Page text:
Date November 7, 2013
State Political Reporter at The Age
The Napthine government is not ruling out changes to Victoria’s abortion laws ahead of an investigation into a doctor who refused to give a couple an abortion referral because they wanted a boy.
The state government said it was interested in the outcome of the Medical Board of Victoria’s investigation into Mark Hobart, a pro-life doctor who has been accused of breaking the state’s abortion laws.
It comes as pro-life advocates run a concerted campaign to repeal a section of the Abortion Law Reform Act, which requires doctors who have a conscientious objection to abortion to refer a woman to someone with no such objection.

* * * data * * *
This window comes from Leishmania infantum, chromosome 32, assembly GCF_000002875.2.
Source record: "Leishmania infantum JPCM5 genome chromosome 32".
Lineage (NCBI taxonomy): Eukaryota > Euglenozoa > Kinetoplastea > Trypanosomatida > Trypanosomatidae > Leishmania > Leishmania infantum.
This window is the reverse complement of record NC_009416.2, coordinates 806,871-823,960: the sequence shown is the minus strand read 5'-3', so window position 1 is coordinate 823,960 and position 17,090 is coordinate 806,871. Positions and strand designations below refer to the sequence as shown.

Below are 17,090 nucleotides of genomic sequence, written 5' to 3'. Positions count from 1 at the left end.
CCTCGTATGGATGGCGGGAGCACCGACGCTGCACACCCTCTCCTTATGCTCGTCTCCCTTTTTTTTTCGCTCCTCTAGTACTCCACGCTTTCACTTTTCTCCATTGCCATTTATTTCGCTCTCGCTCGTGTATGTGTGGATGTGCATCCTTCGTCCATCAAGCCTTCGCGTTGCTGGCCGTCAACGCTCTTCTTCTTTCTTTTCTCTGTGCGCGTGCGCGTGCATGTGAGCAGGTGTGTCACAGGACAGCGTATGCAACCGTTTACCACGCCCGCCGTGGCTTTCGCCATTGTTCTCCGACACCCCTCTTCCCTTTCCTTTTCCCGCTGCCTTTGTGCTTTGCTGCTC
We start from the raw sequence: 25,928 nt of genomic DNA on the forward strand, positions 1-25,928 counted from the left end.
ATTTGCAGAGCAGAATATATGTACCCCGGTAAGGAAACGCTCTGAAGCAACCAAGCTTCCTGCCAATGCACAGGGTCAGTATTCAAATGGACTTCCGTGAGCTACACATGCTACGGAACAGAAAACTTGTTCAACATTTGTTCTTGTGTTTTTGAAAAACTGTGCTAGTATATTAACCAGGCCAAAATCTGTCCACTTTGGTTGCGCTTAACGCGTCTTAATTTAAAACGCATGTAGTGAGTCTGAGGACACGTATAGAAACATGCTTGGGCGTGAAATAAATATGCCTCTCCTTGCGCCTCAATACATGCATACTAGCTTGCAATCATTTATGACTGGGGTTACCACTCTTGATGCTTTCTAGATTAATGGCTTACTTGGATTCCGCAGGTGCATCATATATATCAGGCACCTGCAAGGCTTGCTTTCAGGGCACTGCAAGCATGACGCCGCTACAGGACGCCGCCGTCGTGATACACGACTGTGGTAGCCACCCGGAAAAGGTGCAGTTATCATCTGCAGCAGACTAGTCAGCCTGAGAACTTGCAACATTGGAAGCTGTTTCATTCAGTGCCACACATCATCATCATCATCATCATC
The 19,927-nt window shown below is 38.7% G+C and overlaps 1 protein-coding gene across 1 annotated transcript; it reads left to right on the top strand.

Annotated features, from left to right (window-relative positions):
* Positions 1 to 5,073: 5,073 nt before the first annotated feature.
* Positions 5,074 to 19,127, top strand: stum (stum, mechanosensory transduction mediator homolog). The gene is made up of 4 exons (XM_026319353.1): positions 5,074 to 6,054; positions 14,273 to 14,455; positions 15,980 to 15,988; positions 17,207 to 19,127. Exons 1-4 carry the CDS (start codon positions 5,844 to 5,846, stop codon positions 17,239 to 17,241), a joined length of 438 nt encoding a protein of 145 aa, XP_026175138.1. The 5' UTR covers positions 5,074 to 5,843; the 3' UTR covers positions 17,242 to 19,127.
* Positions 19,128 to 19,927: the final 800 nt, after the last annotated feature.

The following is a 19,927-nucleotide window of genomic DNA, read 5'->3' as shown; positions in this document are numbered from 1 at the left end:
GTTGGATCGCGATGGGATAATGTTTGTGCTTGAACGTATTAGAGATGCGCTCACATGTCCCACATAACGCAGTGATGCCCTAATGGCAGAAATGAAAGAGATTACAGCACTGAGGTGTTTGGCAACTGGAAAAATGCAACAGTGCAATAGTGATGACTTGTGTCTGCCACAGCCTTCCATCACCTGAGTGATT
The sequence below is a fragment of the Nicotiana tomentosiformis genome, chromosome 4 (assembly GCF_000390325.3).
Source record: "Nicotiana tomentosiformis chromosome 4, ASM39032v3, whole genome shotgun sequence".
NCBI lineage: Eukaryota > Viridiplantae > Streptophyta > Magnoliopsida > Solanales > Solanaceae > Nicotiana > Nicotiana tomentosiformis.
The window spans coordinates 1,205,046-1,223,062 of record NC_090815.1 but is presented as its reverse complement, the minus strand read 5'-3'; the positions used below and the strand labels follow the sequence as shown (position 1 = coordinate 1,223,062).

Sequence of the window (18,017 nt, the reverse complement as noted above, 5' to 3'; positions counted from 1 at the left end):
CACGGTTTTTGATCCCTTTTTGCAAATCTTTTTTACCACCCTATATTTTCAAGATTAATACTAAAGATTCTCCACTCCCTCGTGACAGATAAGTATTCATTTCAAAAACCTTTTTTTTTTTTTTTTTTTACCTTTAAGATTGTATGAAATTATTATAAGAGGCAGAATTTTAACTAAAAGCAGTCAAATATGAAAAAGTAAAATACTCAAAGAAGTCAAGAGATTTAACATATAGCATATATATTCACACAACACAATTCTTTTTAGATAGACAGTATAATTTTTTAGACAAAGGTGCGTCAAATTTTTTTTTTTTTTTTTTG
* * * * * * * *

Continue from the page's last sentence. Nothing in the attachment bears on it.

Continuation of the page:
When asked if there would be any changes to the act, which decriminalises abortion and was passed by parliament in 2008, a government spokesman said it respected the decision of the parliament on “this important issue”.
But the spokesman said there was a variety of views across the parliament on the requirement for mandatory referral.
“All members of parliament will be interested in the board’s decision and commentary on this case, and also in the views of the Australian Medical Association (Victorian Division) on these matters.”
In keeping with past practice, it is likely there would be a conscience vote on any proposed changes to abortion laws.